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Proposed Doylestown hotel finds some zoning support

Fourth floor approved, parking variance denied for “boutique hotel” plan


The developer of a controversial downtown Doylestown hotel project received partial zoning relief Tuesday, including what’s needed to add a fourth story.

In a unanimous decision, the borough’s zoning hearing board granted local businessman Larry Thomson permission to exceed current zoning in the central commercial district and build a fourth floor on his proposed “boutique hotel” at 57 W. Court St.

Also granted was a request to include existing nonconforming setbacks and buffers.

However, a critical parking variance for the former Borough Hall property was denied.

The 18-page ruling also included two conditions for the 32-room hotel, 70-seat restaurant and 120-person event space to move forward. The developer’s contemplated rooftop terrace is not permitted and trellises or other screening must be added to the hotel’s rear-facing balconies that overlook residences. The screening must be approved by borough council, the zoning board noted.

In support of its decision to permit a fourth story on the building, the board cited the property’s “irregular lot size” and its steep slope from the West Court Street front to the back that descends toward Harvey Avenue and Hamilton Street. Current zoning in the commercial district allows three stories, or 35 feet in height.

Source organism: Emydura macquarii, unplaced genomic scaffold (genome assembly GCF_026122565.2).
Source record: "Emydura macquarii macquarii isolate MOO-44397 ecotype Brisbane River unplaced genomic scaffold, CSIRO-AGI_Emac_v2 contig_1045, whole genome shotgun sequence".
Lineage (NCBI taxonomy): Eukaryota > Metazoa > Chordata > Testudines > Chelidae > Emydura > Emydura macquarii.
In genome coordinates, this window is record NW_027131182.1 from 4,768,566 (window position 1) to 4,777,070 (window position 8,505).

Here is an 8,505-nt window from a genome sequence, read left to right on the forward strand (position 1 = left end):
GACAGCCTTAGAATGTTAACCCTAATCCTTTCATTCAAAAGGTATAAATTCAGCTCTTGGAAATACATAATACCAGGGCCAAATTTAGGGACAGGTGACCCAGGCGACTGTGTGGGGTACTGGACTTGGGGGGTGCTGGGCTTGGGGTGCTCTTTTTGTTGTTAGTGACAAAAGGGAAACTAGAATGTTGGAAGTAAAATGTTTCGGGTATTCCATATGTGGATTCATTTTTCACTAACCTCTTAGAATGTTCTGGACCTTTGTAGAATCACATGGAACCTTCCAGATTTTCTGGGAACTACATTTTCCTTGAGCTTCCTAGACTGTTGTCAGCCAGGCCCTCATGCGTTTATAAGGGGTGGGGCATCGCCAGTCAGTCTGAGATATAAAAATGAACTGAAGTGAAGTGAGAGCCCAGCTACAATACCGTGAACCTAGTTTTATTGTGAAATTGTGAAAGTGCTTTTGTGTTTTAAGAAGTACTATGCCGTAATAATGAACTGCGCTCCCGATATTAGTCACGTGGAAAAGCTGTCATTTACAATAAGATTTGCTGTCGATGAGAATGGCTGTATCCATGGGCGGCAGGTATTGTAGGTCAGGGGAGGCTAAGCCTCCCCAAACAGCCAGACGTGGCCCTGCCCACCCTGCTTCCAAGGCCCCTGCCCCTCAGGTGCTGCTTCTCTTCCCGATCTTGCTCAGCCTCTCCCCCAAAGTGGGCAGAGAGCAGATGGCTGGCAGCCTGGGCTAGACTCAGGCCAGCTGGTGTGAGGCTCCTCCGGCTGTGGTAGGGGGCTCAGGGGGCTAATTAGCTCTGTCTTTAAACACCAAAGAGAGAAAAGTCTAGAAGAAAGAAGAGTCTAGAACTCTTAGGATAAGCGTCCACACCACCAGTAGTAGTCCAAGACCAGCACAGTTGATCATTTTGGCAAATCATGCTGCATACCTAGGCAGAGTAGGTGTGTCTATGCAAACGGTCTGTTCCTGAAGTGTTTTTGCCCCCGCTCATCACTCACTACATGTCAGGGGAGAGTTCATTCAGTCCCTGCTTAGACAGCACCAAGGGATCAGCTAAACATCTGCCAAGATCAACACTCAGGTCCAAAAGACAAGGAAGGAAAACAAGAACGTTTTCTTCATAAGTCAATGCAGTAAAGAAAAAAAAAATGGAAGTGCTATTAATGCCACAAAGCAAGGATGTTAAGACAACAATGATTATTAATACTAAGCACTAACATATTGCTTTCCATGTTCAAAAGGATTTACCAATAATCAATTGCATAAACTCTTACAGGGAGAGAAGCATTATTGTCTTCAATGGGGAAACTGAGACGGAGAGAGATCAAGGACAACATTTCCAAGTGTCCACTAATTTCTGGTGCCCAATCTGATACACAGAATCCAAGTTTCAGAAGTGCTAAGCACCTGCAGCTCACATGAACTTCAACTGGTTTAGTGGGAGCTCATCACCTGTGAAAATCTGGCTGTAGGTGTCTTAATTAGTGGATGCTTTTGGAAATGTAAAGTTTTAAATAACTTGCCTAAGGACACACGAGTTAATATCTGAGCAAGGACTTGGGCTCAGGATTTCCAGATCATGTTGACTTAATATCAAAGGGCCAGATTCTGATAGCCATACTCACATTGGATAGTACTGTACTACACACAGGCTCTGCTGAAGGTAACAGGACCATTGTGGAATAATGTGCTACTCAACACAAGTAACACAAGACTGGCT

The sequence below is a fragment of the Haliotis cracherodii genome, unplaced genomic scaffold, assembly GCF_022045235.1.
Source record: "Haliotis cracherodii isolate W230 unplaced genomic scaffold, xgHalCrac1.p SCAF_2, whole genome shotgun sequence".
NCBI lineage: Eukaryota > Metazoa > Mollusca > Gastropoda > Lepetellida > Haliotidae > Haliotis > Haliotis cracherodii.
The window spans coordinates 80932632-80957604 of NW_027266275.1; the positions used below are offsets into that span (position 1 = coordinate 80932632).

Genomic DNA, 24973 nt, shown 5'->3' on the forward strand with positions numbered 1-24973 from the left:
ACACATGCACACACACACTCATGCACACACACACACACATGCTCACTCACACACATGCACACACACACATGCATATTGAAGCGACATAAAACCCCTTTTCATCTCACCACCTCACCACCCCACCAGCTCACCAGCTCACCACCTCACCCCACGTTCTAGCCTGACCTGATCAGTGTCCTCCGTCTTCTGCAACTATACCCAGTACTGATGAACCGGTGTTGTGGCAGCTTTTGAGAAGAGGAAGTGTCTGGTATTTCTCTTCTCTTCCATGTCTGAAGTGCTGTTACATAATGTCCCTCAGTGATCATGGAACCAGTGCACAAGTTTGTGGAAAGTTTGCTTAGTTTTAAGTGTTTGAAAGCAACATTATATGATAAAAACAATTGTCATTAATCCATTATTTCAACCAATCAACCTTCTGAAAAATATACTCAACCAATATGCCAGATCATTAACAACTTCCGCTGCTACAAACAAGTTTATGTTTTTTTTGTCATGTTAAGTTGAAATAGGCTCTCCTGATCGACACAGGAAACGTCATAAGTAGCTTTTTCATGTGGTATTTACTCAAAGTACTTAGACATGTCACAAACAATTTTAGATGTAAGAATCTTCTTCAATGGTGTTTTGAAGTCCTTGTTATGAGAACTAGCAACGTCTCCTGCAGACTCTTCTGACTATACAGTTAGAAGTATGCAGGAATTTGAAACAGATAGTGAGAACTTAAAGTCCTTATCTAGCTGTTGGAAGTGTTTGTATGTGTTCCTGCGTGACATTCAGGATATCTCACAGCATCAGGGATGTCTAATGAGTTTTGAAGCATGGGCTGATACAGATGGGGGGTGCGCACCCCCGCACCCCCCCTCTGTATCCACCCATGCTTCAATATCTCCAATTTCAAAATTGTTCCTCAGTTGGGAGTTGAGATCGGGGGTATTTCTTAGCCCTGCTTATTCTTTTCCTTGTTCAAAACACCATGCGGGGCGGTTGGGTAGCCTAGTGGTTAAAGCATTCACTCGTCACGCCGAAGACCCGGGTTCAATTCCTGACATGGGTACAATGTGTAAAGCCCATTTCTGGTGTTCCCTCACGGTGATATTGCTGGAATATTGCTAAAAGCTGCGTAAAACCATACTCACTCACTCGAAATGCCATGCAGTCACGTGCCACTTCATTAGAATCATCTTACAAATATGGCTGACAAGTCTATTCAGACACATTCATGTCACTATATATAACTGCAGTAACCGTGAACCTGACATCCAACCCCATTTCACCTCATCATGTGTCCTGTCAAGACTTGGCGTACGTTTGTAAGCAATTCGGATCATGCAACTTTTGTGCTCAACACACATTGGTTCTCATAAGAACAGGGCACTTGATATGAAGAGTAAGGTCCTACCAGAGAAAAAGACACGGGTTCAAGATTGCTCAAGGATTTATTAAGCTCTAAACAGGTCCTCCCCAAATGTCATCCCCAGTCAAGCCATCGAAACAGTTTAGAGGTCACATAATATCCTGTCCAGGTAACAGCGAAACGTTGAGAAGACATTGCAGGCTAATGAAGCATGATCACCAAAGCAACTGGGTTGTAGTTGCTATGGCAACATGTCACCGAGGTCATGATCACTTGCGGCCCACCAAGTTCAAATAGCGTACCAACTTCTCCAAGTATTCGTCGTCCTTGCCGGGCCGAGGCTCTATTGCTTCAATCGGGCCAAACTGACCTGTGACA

While Thomson had sought relief from the 72 required parking spaces to 61 spots, the board said that was not acceptable.

Although the five-member board said it appreciated Thomson’s effort to create more parking along the planned restriction of the Harvey Avenue curve, as well as provide drop-off, valet and shuttle services, they found those reliefs “not relevant.”

Additionally, the board said, “the availability of other parking options does not mitigate these parking requirements.”

Thomson may choose to appeal the decision or reduce the size of the hotel to meet the current zoning. Efforts to reach Thomson’s attorney Wednesday morning were unsuccessful.

After months of meetings and pleas to scale down the hotel plans, the zoning decision was a severe disappointment for the dozens of homeowners in nearby neighborhoods.

“The variances granted the developer are substantial while the considerations granted to the existing residents are tokens,” said Leslie Richards, in a statement on behalf of Harvey Avenue residents, following the meeting.

“We are disappointed by the board’s decision to prioritize developers over the people who live here and have made Doylestown what it is. Doylestown is becoming a town for the people who visit it, rather than the people who live here,” said Richards.

Several neighbors attained party status in the case and hired an attorney. They, too, can appeal the decision.

Should the development move forward, all plans must go through a land development process, as well as the borough and county planning commissions.

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